President Trump met privately with Russian President Vladimir Putin for two hours in Helsinki in the summer, and we still don’t know what the two men discussed. The White House has also made a habit of not providing details of Trump’s calls with world leaders. When it comes to Trump’s private chats with Putin — an antagonistic foreign leader who our intelligence community says subverted the U.S. electoral system in the hope of electing Trump — we’re dealing with a black box.
We just got a little glimpse inside the box, though, thanks to an excerpt from Washington Post reporter Greg Miller’s book, “The Apprentice.” And it will confirm plenty of people’s fears about the former KGB officer playing Trump.
In his book, Miller cites White House officials saying Putin whispers to Trump that the people around him are thwarting their efforts to build a relationship:
A trained intelligence operative, Putin understood the power of playing to someone’s insecurities and ego. On cue, he reciprocated with frequent praise for the president he had sought to install in the White House.
In phone conversations with Trump, Putin would whisper conspiratorially, telling the U.S. president that it wasn’t their fault that they could not consummate the relationship that each had sought. Instead, Putin sought to reinforce Trump’s belief that he was being undermined by a secret government cabal, a bureaucratic “deep state.”
“It’s not us. We get it,” Putin would tell Trump, according to White House aides. “It’s the subordinates fighting against our friendship.”
We’ve gotten a few peeks behind the curtain on Trump’s talks with Russia, thanks to dogged reporting like Miller’s. In March, we learned that Trump ignored his national security advisers' all-caps, “DO NOT CONGRATULATE” directive not to praise Putin on his reelection win. Last year, we heard about Trump blurting out highly classified information in a meeting with two senior Russian officials. (Putin was not present.)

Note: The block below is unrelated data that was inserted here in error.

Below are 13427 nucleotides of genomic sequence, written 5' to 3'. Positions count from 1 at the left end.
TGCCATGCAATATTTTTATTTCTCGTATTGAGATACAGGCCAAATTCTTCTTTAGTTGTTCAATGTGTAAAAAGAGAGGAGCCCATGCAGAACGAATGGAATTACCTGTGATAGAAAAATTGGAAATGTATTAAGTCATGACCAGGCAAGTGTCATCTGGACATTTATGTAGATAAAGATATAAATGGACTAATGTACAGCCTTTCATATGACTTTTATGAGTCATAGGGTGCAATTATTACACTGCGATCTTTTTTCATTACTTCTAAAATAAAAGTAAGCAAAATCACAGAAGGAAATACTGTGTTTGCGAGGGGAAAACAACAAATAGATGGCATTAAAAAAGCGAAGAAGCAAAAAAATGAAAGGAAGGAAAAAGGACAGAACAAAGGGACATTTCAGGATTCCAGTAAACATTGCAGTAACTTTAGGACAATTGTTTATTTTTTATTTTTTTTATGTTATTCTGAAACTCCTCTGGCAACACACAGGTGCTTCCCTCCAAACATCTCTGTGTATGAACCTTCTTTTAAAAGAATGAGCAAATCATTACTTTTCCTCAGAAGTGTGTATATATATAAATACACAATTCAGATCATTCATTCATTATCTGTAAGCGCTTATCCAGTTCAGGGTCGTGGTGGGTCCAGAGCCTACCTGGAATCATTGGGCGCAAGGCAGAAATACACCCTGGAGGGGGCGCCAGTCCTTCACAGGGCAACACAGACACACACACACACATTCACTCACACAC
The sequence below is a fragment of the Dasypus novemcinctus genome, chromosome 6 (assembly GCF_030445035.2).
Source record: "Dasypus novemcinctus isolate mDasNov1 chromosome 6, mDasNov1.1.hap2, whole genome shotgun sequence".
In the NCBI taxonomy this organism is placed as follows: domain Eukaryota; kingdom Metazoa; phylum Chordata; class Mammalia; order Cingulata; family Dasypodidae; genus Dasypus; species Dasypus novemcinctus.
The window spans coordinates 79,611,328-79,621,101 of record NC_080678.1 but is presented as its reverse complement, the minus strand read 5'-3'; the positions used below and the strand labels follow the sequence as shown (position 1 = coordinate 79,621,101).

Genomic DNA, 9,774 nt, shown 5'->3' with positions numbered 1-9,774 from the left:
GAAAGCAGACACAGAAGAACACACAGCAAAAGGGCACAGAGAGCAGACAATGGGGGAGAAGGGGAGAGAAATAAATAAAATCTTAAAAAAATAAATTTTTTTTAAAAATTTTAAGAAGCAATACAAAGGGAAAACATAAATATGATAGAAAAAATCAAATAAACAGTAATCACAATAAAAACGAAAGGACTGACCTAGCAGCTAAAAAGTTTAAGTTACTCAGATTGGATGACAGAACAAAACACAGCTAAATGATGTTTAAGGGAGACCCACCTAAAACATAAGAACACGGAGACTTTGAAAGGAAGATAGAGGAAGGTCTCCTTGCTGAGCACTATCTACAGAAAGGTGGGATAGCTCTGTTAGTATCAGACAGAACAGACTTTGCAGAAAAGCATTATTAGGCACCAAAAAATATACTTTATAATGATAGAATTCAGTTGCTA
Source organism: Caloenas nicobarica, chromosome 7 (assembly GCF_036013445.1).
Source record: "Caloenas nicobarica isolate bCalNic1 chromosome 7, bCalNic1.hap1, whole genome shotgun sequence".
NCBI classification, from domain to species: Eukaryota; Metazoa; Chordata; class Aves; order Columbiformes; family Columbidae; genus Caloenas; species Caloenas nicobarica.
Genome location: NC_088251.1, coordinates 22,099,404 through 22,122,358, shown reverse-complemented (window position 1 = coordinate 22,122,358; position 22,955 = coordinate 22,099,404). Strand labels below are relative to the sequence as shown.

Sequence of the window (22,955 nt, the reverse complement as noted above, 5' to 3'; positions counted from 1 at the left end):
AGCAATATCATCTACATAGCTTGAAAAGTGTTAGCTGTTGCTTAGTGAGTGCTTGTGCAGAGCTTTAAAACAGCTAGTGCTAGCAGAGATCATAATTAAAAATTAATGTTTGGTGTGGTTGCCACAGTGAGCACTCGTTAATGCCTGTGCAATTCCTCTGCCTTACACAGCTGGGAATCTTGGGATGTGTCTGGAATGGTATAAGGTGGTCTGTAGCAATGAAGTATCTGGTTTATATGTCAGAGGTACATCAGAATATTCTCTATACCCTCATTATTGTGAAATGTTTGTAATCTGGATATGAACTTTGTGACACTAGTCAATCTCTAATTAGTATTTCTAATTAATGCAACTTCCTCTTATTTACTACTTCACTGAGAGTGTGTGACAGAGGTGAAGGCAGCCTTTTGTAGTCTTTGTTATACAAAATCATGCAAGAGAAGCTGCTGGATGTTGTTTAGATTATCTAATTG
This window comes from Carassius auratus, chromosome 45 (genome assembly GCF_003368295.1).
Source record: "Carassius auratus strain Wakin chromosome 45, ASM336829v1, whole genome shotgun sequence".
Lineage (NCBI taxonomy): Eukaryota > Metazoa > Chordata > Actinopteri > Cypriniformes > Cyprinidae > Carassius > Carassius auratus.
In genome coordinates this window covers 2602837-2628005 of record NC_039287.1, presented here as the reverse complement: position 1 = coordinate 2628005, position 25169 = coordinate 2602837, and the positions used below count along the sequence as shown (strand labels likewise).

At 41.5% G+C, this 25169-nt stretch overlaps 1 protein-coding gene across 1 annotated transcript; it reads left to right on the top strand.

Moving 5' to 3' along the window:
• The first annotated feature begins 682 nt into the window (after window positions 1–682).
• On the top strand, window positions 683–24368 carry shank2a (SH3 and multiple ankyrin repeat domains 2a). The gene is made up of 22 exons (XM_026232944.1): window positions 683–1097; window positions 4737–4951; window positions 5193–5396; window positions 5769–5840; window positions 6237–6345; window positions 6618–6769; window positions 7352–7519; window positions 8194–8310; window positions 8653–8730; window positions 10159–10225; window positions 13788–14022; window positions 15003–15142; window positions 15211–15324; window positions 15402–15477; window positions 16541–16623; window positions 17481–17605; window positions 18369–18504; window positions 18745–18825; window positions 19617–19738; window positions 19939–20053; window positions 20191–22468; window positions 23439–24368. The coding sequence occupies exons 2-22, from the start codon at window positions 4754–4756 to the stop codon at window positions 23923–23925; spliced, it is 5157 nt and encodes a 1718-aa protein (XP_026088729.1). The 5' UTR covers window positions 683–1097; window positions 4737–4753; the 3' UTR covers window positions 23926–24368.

In the absence of more detail from the White House, it paints a pretty deferential picture — one in which Putin is playing to Trump’s vanity, and Trump is anything but tough on Putin.
And there are other details in Miller’s book, like previous reports, that suggest Trump is very reluctant to hold Putin accountable for Russia’s nefarious actions. When Western leaders planned a coordinated response to the poisoning of former Russian agent Sergei Skripal in Britain, for example, Trump wanted more assurances that Russia was behind it. He also wavered even after the United States had agreed to expel 60 suspected Russian operatives:
When British Prime Minister Theresa May told Trump by phone that British authorities were 95 percent sure that Moscow was responsible, Trump replied, “Maybe we should get to 98 percent.”
During a weekend retreat at his Mar-a-Lago estate, Trump’s advisers persuaded him to support a plan to expel 60 suspected Russian intelligence operatives from the United States, telling him that Washington’s move would be matched in magnitude by allies in Europe.
Trump acquiesced, but his commitment unraveled on the trip back to Washington.
“Maybe we shouldn’t do this,” he said to deputy national security adviser Ricky L. Waddell during the short helicopter flight from Andrews Air Force Base to the White House on March 25.
The expulsions were set to be announced the next day in coordination with allies in Europe — an international show of resolve — and Trump was balking. Late that evening, Waddell scrambled to pull together a Situation Room meeting to confer with other top advisers on how to salvage the plan. White House Chief of Staff John F. Kelly, who called in on a secure phone line, said that he would phone Trump at his residence. “I’ll convince him,” Kelly said.
Kelly succeeded. But when the expulsions were announced, Trump erupted. He had expected France, Germany and other countries each to match the U.S. total, rather than for the cumulative response from Europe to be roughly equal to that of the United States. Trump worried that Putin would see him as the aggressor and accused aides of misleading him.
“There were curse words,” one official said, “a lot of curse words.”
This all echoes Trump’s very public reluctance to sign Congress’s sanctions bill, among other episodes. It’s not entirely shocking. But the Skripal incident was one in which Trump was on board with the West’s get-tough stance on Putin, at least publicly. And now we find out he still resisted it and didn’t like that his hand was forced.
The idea that he’s fighting this battle with aides and losing also isn’t a new one. It’s exactly what was described in that anonymous New York Times op-ed from a senior administration official two weeks ago.
But Putin’s conspiratorial whispering fills out the picture even more. And it suggests the Russian leader is seizing upon the discord in the Trump administration to drive a wedge through it.